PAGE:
Friday, November 14, 2014

New to RVing Advice

From the mailbag:

Dear Miss Mermaid,
   I am thinking about going RVing fulltime on a small budget. What advice can you suggest?

Signed
Daydreamer



Dear Daydreamer,

Let's see, I am probably the last person you want advice from. But since most folks ignore all advice thrown their way, I will toss in my two cents anyhow.

First there are two choices in a camping rig, buy used or buy new.

If you want to travel, then buy used. If you don't want to travel, then buy new.

If you buy used, be sure the very next thing you buy is a big bucket. A five gallon bucket works best, but in some cases you will need a much bigger bucket or a smaller bucket, but I mostly get by on a 5 gallon bucket.

If you buy new, then take your rig camping at a nearby park for a week. Now go back to the dealer and camp on their lot for about 18 months. This is how long it will take to get the warranty repairs done and then those repairs corrected. This will save you a bundle in fuel costs.

If you buy used, then start traveling. The difference between buying new and used will cover the cost of your bucket(s) and your fuel costs for years.

Happy Trails,
Dear Miss Mermaid

Dear Miss Mermaid,

   I am thinking about buying used. But what's that bucket for?

Signed
Bewildered

Dear Bewildered,

Below is just a token few uses I've had for my bucket in the first year of traveling. You may use your bucket more or less depending on conditions.

If you bought used rather than new, then you should have a bucketful of cash leftover. This will prove very handy. If you are frugal and don't spend much, then you may need to splurge on a 2nd bucket, since the 1st one is full of cash. (I emptied my bucket quickly, so I didn't need a 2nd one.)

When parts fly off your old rig as you traverse the highways, you can stop, go fetch the parts and carry them back to the RV in your bucket. In most cases, you can live without the parts, but it's always handy to pick up the pieces when you can and traffic allows.

When the plumbing breaks, you can fill your bucket with water for washing dishes and bathing your body.

When the fuel gauge proves broken, you can use the bucket to lug fuel back to your rig.

When a tree branch scratches up the side of the RV (possibly through driver error) you can invert the bucket, then stand on top of it to polish out the scratches from the tree branches.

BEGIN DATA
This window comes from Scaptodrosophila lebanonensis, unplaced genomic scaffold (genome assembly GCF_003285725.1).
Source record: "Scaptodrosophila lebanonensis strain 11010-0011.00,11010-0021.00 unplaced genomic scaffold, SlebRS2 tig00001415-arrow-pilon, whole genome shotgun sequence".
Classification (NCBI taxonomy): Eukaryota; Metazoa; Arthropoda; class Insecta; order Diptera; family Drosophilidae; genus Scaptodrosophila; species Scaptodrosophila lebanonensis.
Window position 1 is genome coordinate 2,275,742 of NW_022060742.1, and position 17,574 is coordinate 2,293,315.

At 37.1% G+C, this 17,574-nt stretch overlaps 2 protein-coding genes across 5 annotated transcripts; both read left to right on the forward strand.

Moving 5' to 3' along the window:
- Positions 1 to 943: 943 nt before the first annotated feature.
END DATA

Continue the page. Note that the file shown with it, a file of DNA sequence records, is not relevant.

If you forget to tighten up the awing before driving and it flies open and rips while going down the highway, you can pull over, stand on the inverted bucket and finish hacking off the rest of the awning with a dull knife. Once done, you can stuff the ruined awning inside the bucket.

The bucket is great for hauling out the garbage. Much better than plain old garbage bags. That way, you can drop off your garbage then dumpster dive to find useful things (like food and camping gear) then haul it back to your RV in the bucket.

When the roof starts leaking (and they all do eventually) you can use the bucket to catch the leaks inside.

When the black tank that holds your toilet water decides to give way (possibly due to rusty strapping no longer holding it in place) you won't be able to use your toilet anymore, but you can use your trusty old bucket for emergencies, then empty it at the dump station provided at most campgrounds. (Wash bucket between uses in case you need it for something else.)

When the furnace malfunctions, no worries, you can use your bucket to fetch and gather firewood for the camp site.

After you build your fire, invert the bucket and use it as a stool to sit on while poking the fire.

When the refrigerator breaks, just use your bucket as a cooler or to haul ice back to your dead refrigerator.

If you're on the east coast when a family emergency on the west coast requires your presence, you can save a bundle on fuel by packing your belongings in the bucket, then hitchhiking out west and back. If you're having trouble getting rides, and you're tired of standing up,  then dump out your stuff and sit on the overturned bucket.

If you shop at bargain grocery stores, they no longer provide grocery bags. Use your bucket to pack your groceries in then carry back to the RV.

I am sure there are hundreds more uses for your bucket, but I've just listed the ones I used the first year on the road.

Happy Trails,
Dear Miss Mermaid

I take pictures of everywhere my rig spends the night.
Usually I camp on dirt, sand, mud and grass, but
I couldn't resist the thrill of a pull-through paved site.
A Big Wheel RV Park
St Marys, Georgia
 

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2 comments:

  1. in the first place you are vastly overqualified. most of your "fellow advicers" have 2 weeks or less experience at rving. some none at all.

    your right they won't listen. i have to qualify that, mostly that men won't listen. women listen when they call us. with men you need to agree with their answer. it helps if it simply and cheap. it doesn't have to work, just be cheap and simple. cheap and simple are never out of order.



    as for 5 gallon buckets on used, how about on the new ones? hell most of the parts have already gone south on the old ones. should lighten the load, help with fuel economy.

    also i see hoses on your mh. i take that to mean no 5 gallon tonight. i could be wrong.

    most 5 gal buckets are 4 gal +. paint buckets, if they are selling 5 us gallons. not some metric number so they can cheat you on paint. i'd laugh but ain't funny. actually it is. i can think in metric also.

    ice cream ice cream ice cream raz

    ReplyDelete
  2. Although we're experienced liveaboards we recently used ours neccessarily. The transmission shop has a water faucet out front. We weren't out front. Haul water from out front and pour into tiny funnel to fill tanks. Repeat several times daily.

    ReplyDelete

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